Should a “moment of silence” be legal in
schools did not have the power to authorize school
the U.S. more atheistic than many European
nations. For example, crosses still hang
Commandments are displayed in Hungary. There are
prayers held at the beginning of legislative
and judicial sessions and every President has
mentioned a divine power in his inaugural
speech. In keeping with a spirit of religious
freedom as stated in the First Amendment, there
they can pray or do as they choose.
The case Engel v. Vitale in 1962 decided that
it was pointed out that the students were to
“voluntarily” recite the following prayer:
“Almighty God, we acknowledge our dependence
upon Thee, and we beg Thy blessings upon us, our
parents, our teachers, and our country.”
The court ruled that this rule was unconstitutional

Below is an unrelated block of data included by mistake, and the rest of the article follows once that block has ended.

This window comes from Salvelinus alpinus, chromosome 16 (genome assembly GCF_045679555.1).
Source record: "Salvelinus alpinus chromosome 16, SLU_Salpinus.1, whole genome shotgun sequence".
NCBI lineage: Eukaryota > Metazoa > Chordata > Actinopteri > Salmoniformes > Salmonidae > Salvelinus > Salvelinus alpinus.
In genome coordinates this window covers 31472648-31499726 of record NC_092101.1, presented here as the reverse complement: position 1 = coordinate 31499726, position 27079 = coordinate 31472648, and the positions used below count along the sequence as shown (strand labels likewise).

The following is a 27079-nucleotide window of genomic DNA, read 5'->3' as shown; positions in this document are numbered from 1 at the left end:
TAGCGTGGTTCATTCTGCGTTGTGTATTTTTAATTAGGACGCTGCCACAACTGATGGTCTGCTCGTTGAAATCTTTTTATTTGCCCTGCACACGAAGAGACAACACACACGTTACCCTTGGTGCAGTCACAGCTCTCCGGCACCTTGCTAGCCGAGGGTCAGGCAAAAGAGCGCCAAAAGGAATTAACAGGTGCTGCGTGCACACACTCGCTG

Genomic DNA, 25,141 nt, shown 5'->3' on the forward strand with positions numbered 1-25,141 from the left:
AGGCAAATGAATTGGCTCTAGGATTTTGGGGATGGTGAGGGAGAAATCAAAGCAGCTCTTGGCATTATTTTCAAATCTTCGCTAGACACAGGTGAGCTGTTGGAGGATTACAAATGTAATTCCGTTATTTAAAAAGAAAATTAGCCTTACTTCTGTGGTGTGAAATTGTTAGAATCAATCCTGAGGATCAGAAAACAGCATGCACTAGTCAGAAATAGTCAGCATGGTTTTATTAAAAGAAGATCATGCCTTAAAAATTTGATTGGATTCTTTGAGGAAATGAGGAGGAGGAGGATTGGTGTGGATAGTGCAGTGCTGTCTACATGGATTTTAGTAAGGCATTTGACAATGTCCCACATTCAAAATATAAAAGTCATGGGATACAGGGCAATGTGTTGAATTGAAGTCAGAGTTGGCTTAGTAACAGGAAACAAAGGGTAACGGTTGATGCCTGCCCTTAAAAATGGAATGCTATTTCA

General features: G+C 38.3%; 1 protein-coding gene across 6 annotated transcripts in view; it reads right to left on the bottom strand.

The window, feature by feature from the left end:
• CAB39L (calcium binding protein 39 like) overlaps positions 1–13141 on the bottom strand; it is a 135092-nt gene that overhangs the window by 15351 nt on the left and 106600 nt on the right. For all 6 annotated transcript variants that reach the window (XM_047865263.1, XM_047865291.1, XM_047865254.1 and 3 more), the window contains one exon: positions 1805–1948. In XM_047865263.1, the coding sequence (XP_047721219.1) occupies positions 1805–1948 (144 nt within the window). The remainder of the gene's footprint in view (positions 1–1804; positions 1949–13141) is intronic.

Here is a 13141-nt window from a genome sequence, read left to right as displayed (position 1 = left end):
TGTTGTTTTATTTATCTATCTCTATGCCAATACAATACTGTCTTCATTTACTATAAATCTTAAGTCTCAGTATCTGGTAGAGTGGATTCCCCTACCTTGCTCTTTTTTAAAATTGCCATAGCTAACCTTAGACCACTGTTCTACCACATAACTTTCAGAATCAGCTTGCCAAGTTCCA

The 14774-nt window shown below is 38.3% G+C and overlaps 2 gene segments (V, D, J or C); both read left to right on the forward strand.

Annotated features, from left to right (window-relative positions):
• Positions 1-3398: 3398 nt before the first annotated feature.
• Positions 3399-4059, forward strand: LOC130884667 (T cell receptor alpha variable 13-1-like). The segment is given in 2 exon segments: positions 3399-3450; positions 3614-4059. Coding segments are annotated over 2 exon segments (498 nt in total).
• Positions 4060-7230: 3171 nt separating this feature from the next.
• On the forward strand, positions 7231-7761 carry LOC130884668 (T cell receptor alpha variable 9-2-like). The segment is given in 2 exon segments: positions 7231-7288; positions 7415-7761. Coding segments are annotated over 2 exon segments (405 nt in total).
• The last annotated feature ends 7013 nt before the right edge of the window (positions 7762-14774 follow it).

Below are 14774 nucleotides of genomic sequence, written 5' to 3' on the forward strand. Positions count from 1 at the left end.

according to the First Amendment’s “establishment
clause,” which states “Congress shall make no law
respecting an establishment of religion.” In response to
the Engel v.Vitale case some schools adopted a
In 1963, another case was brought before the court
dealing with school prayer, Abington School
District v. Schempp. The Schempp family challenged
a law in Pennsylvania requiring the students to say
ten verses of the Bible before school. These readings
from the Bible were declared unconstitutional.
Members of the board felt reading the Bible would
family strongly disagreed. Members of Congress
attempted to find a compromise. From this effort came the
adoption of the moment of silence, which is guaranteed
by the First Amendment’s “Free Exercise” clause.
Six states now permit silent moments — Georgia,
Alabama. Silent prayer was ruled constitutional
in 1985 as long as it had no religious intent or
purpose. (Newsweek, October 3, 1994)
Prayer has been banned in schools for thirty-three
years. The moment of silence has been ruled
constitutional, however. Every student fills a
moment of silence in a different way: through
song, a prayer, or a memory.
Newsweek, October 3, 1994, vol. 124.
Vol. 117, No. 22, pg. 8-9.
The Case of Engel v. Vitale 370 U.S. 421 1962,
Abington School District v. Schempp 374 U.S. 203;
83 S. Ct. 1560; 10 L. Ed. 2d 844 1963, pg. 529-530.